5 business archetypes to take note of [pt 2]: the maker


In the second of her series of articles on business archetypes everyone needs to start paying attention to over the next few years, Megan Bernstein looks at makers. According to holistic branding agency ITI, this movement and culture of people getting more hands on with their technology is increasingly rising to prominence thanks to the emergence of technologies such as 3D printing and the Raspberry Pi. Makers shouldn’t just be left to explore their interests at the hobby level though. Let them apply the same kind of thought to your business and you could end up with some pretty spectacular results.

Meet the maker. They are not defined by age, but more by their need to be connected to things that are made and produced. This archetype will drive wearable tech and the internet of things. They love experimenting and are among the people doing seriously interesting things with 3D printing.

The line between maker and consumer is blurring

People within this archetype are all about finding new ways to connect to the world around them to the internet. Social business models such the one used by Quirky are a hit with them as they allow people all over the world to collaborate with ideas and create real life products that allow a deeper level of connection with the people and things around them.

The maker is likely to be one of the first people with Google Glass, Pebble watches or the Galaxy Gear and while you might see many of these items as far fetched or unnecessary, wearable tech is changing their lives, and their experiences.

For example, imagine an egg tray that can track not just how many eggs you have in your fridge, but how old they are. That means when you’re at the shop wondering if you need to buy eggs, you can whip out your phone, delve into your app and see what you have — two fresh eggs and two that are boarding on sulphid. That way you know what whether you need to add a batch to your shopping cart. Genius!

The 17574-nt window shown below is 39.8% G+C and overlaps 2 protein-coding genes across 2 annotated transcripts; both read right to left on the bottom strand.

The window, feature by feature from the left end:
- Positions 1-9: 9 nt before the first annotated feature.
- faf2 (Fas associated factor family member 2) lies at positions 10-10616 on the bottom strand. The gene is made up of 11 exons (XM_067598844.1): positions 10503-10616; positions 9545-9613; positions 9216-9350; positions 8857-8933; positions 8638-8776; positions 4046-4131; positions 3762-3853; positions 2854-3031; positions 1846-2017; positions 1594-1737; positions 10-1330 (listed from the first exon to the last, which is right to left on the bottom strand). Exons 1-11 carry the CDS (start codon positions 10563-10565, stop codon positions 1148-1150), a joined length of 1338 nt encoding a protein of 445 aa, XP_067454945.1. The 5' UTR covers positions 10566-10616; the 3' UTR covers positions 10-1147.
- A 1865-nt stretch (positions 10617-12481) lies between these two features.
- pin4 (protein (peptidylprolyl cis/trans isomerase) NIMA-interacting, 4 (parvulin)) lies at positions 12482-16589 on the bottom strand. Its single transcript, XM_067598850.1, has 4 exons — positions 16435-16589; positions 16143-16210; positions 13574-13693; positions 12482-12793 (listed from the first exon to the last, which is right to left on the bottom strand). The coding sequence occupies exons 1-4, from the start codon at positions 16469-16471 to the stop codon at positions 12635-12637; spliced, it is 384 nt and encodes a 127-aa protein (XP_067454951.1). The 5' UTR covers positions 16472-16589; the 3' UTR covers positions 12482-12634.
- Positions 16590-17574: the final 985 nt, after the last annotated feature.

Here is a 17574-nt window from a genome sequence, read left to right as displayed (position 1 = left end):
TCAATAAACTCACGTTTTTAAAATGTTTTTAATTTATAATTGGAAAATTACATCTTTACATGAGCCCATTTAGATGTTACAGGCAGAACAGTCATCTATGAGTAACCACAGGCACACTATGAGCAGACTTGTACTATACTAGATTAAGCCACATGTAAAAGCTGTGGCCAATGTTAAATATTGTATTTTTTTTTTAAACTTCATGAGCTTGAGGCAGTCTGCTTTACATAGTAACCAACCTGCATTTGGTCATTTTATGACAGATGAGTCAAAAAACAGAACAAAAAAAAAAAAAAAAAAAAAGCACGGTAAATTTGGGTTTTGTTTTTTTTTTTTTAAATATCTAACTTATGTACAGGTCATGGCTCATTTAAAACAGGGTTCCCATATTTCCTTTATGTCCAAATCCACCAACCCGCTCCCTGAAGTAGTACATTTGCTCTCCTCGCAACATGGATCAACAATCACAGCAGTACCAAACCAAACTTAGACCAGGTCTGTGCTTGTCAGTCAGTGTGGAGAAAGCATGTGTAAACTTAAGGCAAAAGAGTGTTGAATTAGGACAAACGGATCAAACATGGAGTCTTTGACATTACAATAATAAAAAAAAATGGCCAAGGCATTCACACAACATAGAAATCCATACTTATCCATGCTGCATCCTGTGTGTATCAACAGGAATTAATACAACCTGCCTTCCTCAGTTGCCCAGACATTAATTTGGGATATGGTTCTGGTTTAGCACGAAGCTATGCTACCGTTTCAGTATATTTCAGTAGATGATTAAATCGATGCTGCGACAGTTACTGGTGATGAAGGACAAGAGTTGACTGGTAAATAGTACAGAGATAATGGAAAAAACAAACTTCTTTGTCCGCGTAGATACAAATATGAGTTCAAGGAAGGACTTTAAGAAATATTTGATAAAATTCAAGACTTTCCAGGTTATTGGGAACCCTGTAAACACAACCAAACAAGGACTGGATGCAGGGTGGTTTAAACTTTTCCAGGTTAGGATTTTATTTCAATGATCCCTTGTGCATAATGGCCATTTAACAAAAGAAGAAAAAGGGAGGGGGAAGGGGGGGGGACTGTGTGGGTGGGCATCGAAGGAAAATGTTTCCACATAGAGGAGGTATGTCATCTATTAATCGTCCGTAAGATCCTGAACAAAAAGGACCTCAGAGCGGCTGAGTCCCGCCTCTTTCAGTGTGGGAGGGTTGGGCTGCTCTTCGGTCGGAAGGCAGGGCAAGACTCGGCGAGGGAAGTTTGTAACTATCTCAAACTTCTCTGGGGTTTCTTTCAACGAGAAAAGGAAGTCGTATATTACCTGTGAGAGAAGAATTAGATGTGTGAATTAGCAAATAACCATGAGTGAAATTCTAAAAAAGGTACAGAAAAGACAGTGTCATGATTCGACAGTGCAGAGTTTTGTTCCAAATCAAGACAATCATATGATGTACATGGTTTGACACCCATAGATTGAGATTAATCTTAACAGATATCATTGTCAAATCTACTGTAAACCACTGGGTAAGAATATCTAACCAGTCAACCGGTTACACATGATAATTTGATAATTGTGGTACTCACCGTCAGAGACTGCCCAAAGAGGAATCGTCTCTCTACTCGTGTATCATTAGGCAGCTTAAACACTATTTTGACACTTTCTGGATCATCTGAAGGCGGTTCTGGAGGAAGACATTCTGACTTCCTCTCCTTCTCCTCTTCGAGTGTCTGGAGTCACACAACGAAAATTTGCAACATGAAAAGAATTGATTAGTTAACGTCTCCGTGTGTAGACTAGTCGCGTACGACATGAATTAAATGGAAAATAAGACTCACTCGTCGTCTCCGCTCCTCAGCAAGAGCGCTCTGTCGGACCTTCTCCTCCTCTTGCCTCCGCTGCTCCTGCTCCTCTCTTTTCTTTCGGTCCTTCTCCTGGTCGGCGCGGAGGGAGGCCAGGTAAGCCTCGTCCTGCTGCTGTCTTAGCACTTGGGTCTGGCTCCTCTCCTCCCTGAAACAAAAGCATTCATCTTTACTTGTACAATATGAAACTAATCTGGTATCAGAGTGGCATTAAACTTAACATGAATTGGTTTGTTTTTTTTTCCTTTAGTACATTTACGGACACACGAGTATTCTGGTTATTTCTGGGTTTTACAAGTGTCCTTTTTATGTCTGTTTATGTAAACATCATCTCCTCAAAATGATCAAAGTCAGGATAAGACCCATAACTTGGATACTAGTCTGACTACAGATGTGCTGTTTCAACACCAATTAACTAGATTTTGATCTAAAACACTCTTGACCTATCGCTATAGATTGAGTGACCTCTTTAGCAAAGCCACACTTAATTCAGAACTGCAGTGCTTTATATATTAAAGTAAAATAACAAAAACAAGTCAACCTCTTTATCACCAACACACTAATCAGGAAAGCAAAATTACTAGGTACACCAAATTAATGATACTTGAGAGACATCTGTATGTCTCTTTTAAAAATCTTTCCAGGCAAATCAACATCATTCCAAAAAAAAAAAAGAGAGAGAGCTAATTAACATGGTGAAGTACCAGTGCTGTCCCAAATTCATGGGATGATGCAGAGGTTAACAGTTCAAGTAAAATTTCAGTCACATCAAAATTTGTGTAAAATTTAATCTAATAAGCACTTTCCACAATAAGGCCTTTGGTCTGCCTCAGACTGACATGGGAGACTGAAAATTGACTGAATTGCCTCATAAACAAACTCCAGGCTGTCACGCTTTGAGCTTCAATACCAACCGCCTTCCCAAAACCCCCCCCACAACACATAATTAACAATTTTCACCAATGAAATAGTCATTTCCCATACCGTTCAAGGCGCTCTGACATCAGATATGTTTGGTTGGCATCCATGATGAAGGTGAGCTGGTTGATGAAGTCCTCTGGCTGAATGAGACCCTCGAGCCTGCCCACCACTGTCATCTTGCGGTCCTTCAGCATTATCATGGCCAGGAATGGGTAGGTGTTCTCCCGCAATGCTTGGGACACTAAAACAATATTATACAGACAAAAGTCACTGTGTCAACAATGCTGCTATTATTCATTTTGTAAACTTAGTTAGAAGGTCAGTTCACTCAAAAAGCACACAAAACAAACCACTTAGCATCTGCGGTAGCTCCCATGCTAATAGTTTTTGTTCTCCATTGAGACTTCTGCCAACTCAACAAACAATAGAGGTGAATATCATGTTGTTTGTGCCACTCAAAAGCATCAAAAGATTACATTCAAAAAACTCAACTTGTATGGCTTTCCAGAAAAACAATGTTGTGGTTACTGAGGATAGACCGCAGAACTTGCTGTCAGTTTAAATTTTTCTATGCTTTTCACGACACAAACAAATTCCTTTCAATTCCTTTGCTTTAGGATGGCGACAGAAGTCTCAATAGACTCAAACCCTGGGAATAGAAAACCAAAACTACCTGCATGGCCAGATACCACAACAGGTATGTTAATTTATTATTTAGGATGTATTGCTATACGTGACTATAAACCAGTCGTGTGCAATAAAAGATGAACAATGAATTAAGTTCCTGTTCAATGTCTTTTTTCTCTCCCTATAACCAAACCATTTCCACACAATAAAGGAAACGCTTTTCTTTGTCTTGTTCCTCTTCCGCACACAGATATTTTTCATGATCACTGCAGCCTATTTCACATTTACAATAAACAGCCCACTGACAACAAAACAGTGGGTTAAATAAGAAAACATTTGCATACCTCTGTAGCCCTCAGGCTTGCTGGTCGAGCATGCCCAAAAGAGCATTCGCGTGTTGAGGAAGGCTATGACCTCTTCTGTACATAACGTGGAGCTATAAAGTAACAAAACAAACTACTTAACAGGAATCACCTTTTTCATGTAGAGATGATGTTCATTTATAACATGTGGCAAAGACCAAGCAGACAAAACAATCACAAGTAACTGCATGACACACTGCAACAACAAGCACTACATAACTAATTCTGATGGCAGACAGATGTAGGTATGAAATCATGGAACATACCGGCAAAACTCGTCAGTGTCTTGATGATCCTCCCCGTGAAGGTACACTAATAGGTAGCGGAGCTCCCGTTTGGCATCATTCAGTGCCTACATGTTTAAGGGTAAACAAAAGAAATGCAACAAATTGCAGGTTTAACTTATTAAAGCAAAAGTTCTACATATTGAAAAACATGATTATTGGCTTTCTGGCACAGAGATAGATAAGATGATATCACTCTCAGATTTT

Makers are also the instigators of hacking their lives through technology. What does that mean? Well they are the ones who are open to digestible technology to see how their medication is being consumed, or their progress along a medical treatment.

They are hacking education, and changing the way people traditionally learn to make it seamlessly integrated to the web, the world and people around them.

A great example is from this 16-year-old who recently did a TED talk explaining how he hacked his educational experience:

The maker likes to transcend digital into the real world

As an employer, the maker is the one that is going to be pushing for new technology to be integrated into the business. They are the ones who will be the driving force behind smart office spaces and it’s important to allow them the space to be able to explore this.

Going for a run is no longer as simple as pulling on your trainers and heading out the door. The maker will have the latest fitness app downloaded and be tracking every element of their workout as they go. They will also share it to Facebook to get feedback, and possibly encouragement, from their friends.

They are also looking to enhance every day experiences. Going for a run can, for instance, be made a lot more exciting by downloading the Zombies, Run! app which augments their run into a Zombie apocalypse!

Although it’s a reality that things like this will take a fair amount of time before we start seeing them roll out in mainstream avenues, the maker in your business is the one who is constantly going to be looking for these connections — for you and your clients. They are a good addition to have on your tech and creative team!

The maker likes to hack. Pretty much everything.

The concept of hacking life can be applied to so many things and the maker is the one that will be finding new ways, means and things to hack.

The rise of open source furniture, 3D printing and intelligent homes are all products of the maker and their need to feel connected to the internet and their world around them.

They are constantly looking at traditional products, ways of doing things and interactions to see how they can add a layer of technology onto it to make it better.

Image: joshje (via Flickr).



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